Alabama Safe Sleep Outreach Project Request For Proposal
The Eunice Kennedy Shriver National Institute of Child Health and Human Development (NICHD), of the National Institutes of Health (NIH) is providing funding for a limited number of community outreach projects to reduce the risk of SIDS and other sleep-related causes of infant death in the state of Alabama. Funds (up to $2,000) are to be used for educational initiatives that work to increase public awareness about the impact of SIDS and other sleep-related causes of infant death such as accidental suffocation, and ways to reduce these incidences -- with emphasis being placed in African-American communities (but, not excluding other racial/ethnic communities). Email ALsafetosleep@iqsolutions.com for more information. Download the application.
Application deadline is November 2, 2015 at 4:00 pm CST.
ABC's of Sleeping Babies
What is the safest way for your baby to sleep? Babies sleep safest when... they sleep alone on their back in an uncluttered crib or other safe sleep surface. Follow these simple "ABC's of Sleeping Babies" for guidance:
We, along with the American Academy of Pediatrics (AAP), recommend that the baby should sleep in the same room as the parents, but not in the same bed (room-sharing without bed-sharing).
Unless otherwise instructed by a pediatrician, an infant should always sleep on its back.
An infant sleeping on its side or stomach faces increased risk of Sudden Unexplained Infant Death (SUID).
Infants should sleep without the aid of wedges and cushions.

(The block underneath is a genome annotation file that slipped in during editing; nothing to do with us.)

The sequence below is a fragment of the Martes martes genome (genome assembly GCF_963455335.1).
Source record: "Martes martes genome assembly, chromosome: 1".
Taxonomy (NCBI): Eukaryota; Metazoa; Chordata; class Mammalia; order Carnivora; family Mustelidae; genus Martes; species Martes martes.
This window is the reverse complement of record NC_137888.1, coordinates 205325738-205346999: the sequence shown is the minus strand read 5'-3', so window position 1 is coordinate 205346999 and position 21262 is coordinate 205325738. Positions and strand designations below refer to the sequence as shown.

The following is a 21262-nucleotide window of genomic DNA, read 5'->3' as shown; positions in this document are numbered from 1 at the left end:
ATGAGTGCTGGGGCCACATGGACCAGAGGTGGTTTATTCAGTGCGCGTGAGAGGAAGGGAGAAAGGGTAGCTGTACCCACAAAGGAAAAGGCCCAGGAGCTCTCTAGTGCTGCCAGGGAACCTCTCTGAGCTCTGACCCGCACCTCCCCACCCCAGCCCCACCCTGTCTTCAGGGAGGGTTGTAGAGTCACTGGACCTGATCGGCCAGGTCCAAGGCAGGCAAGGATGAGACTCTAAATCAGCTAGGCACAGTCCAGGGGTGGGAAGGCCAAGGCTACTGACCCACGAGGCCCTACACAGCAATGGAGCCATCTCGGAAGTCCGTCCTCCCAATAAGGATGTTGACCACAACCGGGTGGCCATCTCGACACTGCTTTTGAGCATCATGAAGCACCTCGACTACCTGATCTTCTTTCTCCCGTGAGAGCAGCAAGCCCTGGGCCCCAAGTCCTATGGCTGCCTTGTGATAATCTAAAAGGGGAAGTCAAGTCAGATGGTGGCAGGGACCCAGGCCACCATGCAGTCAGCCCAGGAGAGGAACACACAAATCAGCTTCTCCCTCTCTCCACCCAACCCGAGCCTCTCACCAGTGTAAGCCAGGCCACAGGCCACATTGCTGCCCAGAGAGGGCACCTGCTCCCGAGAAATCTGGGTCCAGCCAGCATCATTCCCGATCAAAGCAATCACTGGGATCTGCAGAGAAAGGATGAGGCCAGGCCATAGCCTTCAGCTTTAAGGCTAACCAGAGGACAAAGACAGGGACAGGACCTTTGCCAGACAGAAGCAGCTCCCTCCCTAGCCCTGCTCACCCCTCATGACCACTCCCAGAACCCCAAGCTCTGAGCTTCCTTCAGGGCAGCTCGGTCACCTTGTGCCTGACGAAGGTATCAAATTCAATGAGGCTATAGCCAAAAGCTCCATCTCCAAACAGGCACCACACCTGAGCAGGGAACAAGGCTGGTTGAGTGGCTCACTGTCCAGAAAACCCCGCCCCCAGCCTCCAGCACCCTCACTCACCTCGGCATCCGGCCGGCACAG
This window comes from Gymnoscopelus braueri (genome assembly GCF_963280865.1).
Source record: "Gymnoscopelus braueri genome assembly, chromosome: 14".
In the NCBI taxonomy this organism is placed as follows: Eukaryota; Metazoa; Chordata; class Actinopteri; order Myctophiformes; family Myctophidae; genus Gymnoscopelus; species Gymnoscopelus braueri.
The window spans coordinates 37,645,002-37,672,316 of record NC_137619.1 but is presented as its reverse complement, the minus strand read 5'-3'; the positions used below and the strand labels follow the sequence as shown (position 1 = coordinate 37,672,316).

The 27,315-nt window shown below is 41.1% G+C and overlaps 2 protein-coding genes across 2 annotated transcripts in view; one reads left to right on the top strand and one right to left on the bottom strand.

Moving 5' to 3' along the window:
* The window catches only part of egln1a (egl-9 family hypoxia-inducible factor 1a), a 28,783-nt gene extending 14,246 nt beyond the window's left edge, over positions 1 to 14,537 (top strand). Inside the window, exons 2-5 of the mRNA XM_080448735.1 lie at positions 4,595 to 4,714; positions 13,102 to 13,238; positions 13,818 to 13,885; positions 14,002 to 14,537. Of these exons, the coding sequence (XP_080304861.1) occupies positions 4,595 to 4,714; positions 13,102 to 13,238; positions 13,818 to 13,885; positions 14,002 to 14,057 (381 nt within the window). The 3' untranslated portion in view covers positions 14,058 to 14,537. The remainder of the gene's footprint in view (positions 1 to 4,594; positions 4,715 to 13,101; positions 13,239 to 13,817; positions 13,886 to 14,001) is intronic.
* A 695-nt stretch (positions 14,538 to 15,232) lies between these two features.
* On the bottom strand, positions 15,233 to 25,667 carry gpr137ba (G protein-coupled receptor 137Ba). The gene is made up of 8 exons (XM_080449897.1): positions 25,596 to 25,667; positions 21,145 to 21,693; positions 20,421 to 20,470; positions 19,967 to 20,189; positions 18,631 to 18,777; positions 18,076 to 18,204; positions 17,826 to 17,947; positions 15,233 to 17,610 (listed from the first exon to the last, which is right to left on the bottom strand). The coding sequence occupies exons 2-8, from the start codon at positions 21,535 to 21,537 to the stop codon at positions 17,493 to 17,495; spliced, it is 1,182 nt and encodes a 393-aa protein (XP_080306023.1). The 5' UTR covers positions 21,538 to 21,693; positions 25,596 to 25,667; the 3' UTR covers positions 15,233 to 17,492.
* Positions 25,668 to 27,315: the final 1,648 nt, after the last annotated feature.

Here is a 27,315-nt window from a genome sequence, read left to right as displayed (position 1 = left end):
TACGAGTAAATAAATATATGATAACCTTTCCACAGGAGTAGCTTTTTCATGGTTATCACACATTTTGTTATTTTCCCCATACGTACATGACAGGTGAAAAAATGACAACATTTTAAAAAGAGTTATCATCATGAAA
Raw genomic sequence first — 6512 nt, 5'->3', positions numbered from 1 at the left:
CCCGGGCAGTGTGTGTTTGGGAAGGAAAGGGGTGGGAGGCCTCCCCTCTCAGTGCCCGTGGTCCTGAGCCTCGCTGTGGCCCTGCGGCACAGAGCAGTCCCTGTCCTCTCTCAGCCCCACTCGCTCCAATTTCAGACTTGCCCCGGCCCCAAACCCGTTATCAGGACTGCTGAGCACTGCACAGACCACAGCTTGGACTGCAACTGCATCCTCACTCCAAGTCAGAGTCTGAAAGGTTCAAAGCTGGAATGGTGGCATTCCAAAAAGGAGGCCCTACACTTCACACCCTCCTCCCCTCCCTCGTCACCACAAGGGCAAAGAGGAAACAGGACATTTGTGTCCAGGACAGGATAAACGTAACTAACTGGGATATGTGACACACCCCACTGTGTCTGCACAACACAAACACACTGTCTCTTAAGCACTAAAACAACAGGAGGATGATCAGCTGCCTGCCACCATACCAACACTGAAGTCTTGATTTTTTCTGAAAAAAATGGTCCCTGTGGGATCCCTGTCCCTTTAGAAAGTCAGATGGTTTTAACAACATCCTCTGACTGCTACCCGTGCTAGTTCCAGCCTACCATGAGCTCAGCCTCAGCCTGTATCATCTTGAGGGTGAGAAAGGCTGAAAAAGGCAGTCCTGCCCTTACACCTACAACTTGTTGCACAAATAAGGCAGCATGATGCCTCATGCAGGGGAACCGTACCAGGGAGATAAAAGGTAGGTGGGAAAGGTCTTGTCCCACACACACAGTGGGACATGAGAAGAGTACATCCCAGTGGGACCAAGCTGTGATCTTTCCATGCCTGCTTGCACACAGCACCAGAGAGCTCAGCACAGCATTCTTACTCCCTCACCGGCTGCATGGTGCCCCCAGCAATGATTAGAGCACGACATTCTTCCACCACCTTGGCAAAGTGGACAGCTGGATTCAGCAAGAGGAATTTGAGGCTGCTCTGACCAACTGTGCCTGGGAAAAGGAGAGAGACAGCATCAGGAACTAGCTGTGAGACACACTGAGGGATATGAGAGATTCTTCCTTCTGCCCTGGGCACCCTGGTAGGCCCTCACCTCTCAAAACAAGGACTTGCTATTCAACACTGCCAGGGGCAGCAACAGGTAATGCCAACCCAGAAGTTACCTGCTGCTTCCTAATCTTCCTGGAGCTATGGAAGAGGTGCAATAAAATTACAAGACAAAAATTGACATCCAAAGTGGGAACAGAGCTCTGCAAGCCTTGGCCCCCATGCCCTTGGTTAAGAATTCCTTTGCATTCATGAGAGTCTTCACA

Here is an excellent video about creating a safe sleep environment for your baby.
Railings should be no more than 2 3/8 inches apart - tight enough that a soda can will not fit through them.
The mattress should be firm and covered with a tight, fitted sheet.
Keep your baby's crib clutter-free - no quilts, duvets, bumper pads, stuffed animals, etc.
Waterbeds, futons, recliners and sofas are not acceptable substitutes for a crib.
This video explains the latest crib safety standards, so you understand why that crib handed down from your parents may not be the safest option for your infant.
Alabama Collaborative on Safe Sleep
The Collaborative has produced a Position Statement providing valuable information about safe sleep issues and providing contact information for resources. The Collaborative has also developed a Step-by-Step Blueprint for the use of providers who are working to make the sleep environments in their facilities safer for infants.
Safe Sleep for Your Baby
The following video was produced by the U.S. Department of Health and Human Services and the National Institutes of Health as part of the "Safe to Sleep" campaign.